Welcome to Friday. It’s the last weekend of September, the first weekend of fall. Nights are now longer than days, and will continue lengthening until very nearly the end of the year. The bright freshness of a new school year is behind us and we’re just slogging through until the holidays. From the perspective of protecting and taking care of ourselves, that means three things:
Practically speaking, more dark means more opportunities for crime. It’s easier for the bad guys to hide what they’re doing, whether it’s trying to break into your home, steal your car, or attack you as you’re walking outside or through a stairwell or other transitional space. They don’t want to be seen getting close to you and they don’t want to be identified when they do. Whether it’s making it so you’re surprised or so it’s harder for someone to see you in trouble and help in some way, criminals prefer the dark for multiple reasons. It helps to stick to brightly lit areas after the sun goes down, and to go places with friends. If you’re living on a college campus or working on a corporate one, there may be a safety escort service available to help you go from place to place. Don’t be ashamed to use it. This is exactly why it’s there. You don’t have to be stuck inside if those aren’t available. Carry along a quality flashlight that’s super-bright (my current light of choice is the Surefire Stiletto – affiliate link incoming – https://amzn.to/30bCJkK), and you can bring the sun along with you. Whether you leave it on the entire time you’re out in the dark, like walking through the woods like a kid at summer camp, or just flash it into shadows and corners, it will help signal to the bad guys that you aren’t an easy target.
Being indoors is both brighter and warmer, and it’s definitely getting to be the time of year when that’s appealing. Much like being stuck inside during quarantine, though, it’s not where everyone wants to be all the time. If you are at risk due to an abusive relationship, more time together without the ability to get away and take breaks from each other can become dangerous. It’s also harder to escape when even the weather and daylight aren’t cooperating. That might mean now it the time you need to leave once and for all. Or it might simply be the time you need to stay aware that your difficult relationship could get more difficult, and that you need to decide now what kind of behavior and treatment you will and won’t be okay with, and what you’ll do about it if you aren’t. You might also want to think about how you’ll manage family and friends during the current election and upcoming holiday season, whether that’s friendly avoidance of topics, starting to insist that Thanksgiving dinner be alcohol-free so that one family member won’t get handsy or combative, or straight up making plans to not see them. Your mental and emotional health during this time is just as important as your physical safety, and the folks closest to us can be the biggest danger during this time.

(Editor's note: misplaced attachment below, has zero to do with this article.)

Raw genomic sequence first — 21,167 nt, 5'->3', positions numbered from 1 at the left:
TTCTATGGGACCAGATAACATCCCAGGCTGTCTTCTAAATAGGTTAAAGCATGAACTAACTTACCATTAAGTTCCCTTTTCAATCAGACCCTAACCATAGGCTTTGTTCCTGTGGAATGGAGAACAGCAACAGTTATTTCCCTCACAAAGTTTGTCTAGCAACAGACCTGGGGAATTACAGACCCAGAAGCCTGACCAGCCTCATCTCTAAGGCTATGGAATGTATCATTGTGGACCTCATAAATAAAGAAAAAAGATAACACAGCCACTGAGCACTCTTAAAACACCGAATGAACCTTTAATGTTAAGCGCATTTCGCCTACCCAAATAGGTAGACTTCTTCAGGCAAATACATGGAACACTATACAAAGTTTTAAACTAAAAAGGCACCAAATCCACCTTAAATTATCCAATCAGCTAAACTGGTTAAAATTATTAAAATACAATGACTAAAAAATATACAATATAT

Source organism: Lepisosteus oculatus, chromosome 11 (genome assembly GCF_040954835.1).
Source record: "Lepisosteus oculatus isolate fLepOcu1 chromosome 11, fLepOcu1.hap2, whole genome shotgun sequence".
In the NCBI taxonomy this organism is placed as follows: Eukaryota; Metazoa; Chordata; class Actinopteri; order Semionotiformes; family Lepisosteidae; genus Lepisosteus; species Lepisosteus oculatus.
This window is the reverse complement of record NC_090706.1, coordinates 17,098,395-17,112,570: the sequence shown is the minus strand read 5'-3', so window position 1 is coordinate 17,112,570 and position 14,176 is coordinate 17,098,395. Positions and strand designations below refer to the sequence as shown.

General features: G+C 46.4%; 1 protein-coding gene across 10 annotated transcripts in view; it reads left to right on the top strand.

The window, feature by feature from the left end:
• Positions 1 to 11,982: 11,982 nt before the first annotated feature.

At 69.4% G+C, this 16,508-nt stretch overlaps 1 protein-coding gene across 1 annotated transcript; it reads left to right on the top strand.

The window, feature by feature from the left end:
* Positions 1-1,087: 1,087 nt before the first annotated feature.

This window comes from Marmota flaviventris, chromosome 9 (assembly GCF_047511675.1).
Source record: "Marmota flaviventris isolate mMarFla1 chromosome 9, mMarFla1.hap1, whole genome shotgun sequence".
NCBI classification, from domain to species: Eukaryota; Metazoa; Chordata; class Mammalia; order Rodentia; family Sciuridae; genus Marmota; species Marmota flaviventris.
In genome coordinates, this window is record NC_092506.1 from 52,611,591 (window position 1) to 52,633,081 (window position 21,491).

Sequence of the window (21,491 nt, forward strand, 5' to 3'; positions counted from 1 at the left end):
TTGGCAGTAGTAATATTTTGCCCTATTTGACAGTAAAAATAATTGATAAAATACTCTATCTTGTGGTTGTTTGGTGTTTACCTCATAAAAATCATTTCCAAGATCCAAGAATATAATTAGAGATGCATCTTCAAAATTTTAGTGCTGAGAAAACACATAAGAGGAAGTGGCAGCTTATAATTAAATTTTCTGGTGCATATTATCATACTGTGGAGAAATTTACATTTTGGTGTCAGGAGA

But even closer than the people you live with or are related to or friends with is yourself. Winter is when we start seeing Seasonal Affective Disorder and, often, worsening of depression and anxiety. The lack of sunlight and outdoors time can wreak havoc with your happiness even if you aren’t clinically diagnosed with a mental health issue. Many people are simply happier when they can breathe some fresh air and see that the yellow ball of fire is in the sky. I know, some of us prefer the moon and stars, but even then we usually want to be able to go out and see them, perhaps with a crackling bonfire. The holidays often don’t help with that at all, especially for those of us who feel loss or loneliness more keenly during those times. Knowing that your head can be affected can help you identify when it actually starts happening, and gives you time to plan how to deal with it. You might need to get a sunlight lamp (something like this – https://amzn.to/3i2Xjdc), or you might need to commit now to regular walks outside no matter how cold and dreary it gets, maybe asking a friend to help drag you out or keep you on track. At the very least, now is the time to put together a plan to have friends or family check in on you or to have someone to reach out to if you find yourself struggling more than seems manageable. It can be as simple as just letting someone you know that it’s getting to be a hard time of year for you so that they know to stay in touch with you or be available when you’re in need. It can be more complex, with scheduled times you’ll chat or meet up.
For right now? Go spend some of your weekend soaking up fall weather and enjoying the world around you. Take some pictures and make some memories. Remind yourself why life is beautiful and worth defending.